Abandoning principle for the allure of short-term gain is a dangerous and risky business. The journalist who gets a job here based on presumed customer preferences may well be denied one there, and there, and there later on for the same now-acceptable reason.
Final (For Now) Thought:
“Customer preference” is to civil rights what the “heckler’s veto” is to free speech.
UPDATE [12 August 1:15PM]
Astute and well-informed reader Brian Fitzpatrick, a former law clerk to Justice Scalia, has just sent me an OpEd he published in the Los Angeles Times in March 2003 (three months before Gratz/Grutter were decided) on customer preference. (I don’t have a URL to link, but those with access to the LAT archives should search for “Good for GM, Bad for Racial Fairness,” which appeared on March 18, 2003. If you have Westlaw, the cite is 2003 WL 2392340.)
Racial discrimination is good for the bottom line. So says General Motors in a friend-of-the-court brief it filed last month with the U.S. Supreme Court in support of the University of Michigan’s admissions policy. The high court will hear arguments in the case April 1.
GM’s sentiments were echoed in a separate brief filed on behalf of other Fortune 500 companies. These briefs show that not only does the American business community support racial discrimination, but it is not very innovative when it comes to its justifications….
The companies argue that such discrimination against white and Asian applicants should be permitted because otherwise the number of black and Latino graduates will decline. This, GM says, would “reduce racial and ethnic diversity in the pool of employment candidates from which the nation’s businesses can draw their future leaders, impeding businesses’ own efforts to obtain the manifold benefits of diversity.”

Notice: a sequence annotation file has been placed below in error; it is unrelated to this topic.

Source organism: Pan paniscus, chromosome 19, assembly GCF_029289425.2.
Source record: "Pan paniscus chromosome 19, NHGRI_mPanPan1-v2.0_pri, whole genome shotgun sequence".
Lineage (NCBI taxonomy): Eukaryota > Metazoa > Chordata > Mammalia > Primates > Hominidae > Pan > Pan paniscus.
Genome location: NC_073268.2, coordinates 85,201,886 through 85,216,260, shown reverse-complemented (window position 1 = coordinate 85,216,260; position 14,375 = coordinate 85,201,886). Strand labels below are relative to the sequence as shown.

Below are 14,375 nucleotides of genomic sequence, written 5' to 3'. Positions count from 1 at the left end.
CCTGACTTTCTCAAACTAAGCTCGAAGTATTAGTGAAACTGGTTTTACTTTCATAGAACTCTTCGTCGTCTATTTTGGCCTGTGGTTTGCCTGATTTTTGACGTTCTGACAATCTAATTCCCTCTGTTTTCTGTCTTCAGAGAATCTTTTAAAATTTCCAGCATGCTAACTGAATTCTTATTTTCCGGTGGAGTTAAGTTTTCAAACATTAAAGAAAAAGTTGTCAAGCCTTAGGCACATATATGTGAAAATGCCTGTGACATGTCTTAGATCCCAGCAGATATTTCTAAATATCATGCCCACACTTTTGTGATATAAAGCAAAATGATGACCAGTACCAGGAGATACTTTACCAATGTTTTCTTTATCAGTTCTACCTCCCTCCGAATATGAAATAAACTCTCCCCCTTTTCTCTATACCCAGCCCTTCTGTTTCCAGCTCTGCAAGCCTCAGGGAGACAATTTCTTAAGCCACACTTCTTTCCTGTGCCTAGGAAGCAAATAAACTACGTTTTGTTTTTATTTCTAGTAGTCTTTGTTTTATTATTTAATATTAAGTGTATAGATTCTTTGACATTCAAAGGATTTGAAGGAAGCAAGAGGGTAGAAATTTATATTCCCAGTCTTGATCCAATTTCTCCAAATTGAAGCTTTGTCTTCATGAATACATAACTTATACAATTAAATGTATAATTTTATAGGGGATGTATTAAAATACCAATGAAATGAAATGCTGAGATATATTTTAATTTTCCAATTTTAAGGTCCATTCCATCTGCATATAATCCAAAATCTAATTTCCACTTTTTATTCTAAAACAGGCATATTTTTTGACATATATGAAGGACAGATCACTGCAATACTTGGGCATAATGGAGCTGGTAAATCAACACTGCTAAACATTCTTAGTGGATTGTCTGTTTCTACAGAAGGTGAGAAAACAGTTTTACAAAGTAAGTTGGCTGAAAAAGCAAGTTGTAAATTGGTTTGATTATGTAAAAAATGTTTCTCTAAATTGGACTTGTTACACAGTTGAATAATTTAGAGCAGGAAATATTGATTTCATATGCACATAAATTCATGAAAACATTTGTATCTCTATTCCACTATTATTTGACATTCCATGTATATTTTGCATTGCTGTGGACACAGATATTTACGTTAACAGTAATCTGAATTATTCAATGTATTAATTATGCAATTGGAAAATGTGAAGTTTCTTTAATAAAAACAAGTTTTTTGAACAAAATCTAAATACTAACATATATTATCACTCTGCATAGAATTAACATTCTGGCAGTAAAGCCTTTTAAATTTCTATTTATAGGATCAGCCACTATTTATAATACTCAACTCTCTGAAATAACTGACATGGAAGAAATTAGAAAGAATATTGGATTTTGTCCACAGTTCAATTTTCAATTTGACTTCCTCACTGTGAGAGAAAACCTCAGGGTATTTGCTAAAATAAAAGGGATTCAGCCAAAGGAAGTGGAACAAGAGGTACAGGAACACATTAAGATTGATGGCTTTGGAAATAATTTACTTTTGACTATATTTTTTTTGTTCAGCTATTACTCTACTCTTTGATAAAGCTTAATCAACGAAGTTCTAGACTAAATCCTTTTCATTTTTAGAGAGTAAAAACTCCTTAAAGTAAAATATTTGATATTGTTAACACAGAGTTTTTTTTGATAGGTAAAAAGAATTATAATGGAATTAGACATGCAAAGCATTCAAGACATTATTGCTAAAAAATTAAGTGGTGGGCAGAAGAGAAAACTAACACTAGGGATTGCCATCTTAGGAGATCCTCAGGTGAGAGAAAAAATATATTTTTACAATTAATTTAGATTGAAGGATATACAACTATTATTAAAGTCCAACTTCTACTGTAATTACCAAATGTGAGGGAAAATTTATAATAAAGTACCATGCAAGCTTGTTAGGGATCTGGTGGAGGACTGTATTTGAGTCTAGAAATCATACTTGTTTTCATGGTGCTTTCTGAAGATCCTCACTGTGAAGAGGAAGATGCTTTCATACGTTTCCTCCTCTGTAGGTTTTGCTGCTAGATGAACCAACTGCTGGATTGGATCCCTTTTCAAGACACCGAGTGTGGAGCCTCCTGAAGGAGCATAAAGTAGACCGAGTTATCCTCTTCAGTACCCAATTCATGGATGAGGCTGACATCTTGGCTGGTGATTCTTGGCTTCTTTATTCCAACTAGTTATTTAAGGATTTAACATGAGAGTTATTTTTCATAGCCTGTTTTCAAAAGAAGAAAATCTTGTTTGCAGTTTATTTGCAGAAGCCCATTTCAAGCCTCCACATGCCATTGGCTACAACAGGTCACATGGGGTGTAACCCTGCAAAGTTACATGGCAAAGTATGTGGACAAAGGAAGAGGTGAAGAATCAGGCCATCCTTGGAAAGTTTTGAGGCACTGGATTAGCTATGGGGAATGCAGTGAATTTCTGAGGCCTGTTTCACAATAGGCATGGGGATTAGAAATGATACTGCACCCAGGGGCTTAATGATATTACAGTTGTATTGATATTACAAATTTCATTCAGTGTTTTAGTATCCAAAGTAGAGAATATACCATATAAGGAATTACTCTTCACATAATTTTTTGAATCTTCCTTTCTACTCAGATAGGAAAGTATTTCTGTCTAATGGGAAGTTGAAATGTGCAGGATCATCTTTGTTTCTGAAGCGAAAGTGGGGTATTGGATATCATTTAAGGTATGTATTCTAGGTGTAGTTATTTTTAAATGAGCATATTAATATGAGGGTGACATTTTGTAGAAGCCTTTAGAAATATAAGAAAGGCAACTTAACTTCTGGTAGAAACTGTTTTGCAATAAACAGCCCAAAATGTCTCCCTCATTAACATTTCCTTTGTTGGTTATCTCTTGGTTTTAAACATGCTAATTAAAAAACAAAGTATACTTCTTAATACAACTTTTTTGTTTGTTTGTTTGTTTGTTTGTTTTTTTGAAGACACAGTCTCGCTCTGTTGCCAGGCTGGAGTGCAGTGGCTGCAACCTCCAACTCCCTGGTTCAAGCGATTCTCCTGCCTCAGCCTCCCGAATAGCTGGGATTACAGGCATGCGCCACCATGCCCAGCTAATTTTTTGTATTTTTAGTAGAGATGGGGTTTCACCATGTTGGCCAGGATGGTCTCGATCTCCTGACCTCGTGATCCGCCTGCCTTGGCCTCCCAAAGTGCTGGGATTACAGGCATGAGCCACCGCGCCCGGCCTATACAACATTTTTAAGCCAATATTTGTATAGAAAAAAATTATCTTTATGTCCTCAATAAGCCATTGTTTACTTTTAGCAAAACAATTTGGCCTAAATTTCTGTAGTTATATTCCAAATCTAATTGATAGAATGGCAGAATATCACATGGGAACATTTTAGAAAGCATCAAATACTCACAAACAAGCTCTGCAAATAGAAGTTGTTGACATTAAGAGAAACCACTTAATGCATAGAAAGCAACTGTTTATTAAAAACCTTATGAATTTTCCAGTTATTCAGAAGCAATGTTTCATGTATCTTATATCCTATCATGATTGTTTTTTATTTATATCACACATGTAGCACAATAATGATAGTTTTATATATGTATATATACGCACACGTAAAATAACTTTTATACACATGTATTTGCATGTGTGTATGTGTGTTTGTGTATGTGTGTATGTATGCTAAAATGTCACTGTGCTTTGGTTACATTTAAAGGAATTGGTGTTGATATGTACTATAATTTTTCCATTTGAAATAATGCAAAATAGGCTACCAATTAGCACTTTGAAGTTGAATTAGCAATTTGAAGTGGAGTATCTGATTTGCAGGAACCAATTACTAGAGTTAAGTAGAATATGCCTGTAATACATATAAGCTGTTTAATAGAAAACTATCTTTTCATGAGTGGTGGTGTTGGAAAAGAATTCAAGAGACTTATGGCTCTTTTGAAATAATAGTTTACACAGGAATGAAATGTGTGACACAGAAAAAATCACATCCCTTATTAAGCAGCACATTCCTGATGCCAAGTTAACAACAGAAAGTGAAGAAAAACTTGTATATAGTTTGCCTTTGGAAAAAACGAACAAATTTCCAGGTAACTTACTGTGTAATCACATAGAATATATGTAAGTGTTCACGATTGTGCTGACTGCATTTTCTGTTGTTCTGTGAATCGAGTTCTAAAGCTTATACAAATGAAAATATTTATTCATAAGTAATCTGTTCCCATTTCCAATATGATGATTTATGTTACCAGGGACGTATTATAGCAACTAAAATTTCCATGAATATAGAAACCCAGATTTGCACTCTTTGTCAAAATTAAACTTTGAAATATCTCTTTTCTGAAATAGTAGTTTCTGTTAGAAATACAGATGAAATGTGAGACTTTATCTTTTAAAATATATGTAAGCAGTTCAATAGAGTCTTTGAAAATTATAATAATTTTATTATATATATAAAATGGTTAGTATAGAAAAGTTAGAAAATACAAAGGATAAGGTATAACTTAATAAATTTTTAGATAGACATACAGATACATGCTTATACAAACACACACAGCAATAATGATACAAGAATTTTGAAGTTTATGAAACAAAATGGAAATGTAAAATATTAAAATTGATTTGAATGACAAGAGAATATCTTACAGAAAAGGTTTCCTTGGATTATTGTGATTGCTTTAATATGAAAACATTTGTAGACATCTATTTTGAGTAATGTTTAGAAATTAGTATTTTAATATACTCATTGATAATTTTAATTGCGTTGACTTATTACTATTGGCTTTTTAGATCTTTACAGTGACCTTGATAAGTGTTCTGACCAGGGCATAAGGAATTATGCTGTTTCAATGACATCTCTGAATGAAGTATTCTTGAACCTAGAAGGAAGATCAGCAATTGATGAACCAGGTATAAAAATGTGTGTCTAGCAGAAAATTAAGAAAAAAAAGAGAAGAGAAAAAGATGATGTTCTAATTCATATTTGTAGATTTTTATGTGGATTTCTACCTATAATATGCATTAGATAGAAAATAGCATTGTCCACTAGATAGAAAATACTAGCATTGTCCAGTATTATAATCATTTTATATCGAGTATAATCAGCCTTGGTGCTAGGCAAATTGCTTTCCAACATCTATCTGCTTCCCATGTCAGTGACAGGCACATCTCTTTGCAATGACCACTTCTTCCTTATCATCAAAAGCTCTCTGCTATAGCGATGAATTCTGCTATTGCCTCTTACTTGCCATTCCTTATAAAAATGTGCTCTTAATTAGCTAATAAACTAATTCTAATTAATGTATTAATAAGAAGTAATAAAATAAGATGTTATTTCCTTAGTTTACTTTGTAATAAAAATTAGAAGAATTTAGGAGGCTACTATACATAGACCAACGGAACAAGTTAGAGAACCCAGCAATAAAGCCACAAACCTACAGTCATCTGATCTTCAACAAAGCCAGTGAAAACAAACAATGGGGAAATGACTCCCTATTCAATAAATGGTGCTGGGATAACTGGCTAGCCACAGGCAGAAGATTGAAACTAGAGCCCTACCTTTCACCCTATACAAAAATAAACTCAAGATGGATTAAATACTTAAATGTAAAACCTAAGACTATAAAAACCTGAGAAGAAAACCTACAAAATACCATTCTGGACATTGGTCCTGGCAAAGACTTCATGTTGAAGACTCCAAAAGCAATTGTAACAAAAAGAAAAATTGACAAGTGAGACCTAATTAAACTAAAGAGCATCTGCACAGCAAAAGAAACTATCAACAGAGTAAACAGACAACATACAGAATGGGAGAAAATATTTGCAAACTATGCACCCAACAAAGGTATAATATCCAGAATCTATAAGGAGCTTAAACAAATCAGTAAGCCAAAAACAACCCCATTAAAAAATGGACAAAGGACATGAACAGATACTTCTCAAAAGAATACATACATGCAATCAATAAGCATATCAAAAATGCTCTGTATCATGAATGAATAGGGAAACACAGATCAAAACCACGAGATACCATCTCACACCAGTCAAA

What are the “manifold benefits” of increasing the percentage of blacks and Latinos in the workplace (and thereby reducing the percentage of whites and Asians)? According to these briefs, the principal benefit is a more robust bottom line: Businesses with racially diverse employees can more effectively sell goods to an increasingly racially diverse customer base. GM notes that minorities “wield an impressive $600 billion in annual purchasing power, a number that is increasing exponentially with expanding minority populations.”
In short, the Michigan admissions policy makes GM more profitable.
However, not only has profitability never been a legitimate defense to intentional racial discrimination, it was one of the principal arguments that Southern congressmen used in their attempt to defeat the Civil Rights Act of 1964. They argued that if white employees could sell products more effectively to white customers (and black employees more effectively to black customers), they should be allowed to take that fact into account when hiring. This was not bigotry, they contended, but simply an effort to boost the bottom line. These congressmen argued that racial discrimination should be excused whenever race is a “bona fide occupational qualification.”
Customer preference was soundly rejected in 1964 as providing permissible grounds for an exception to the commands of the Civil Rights Act, and until Grutter courts had uniformly rejected arguments about the bottom line as a justification for racial discrimination.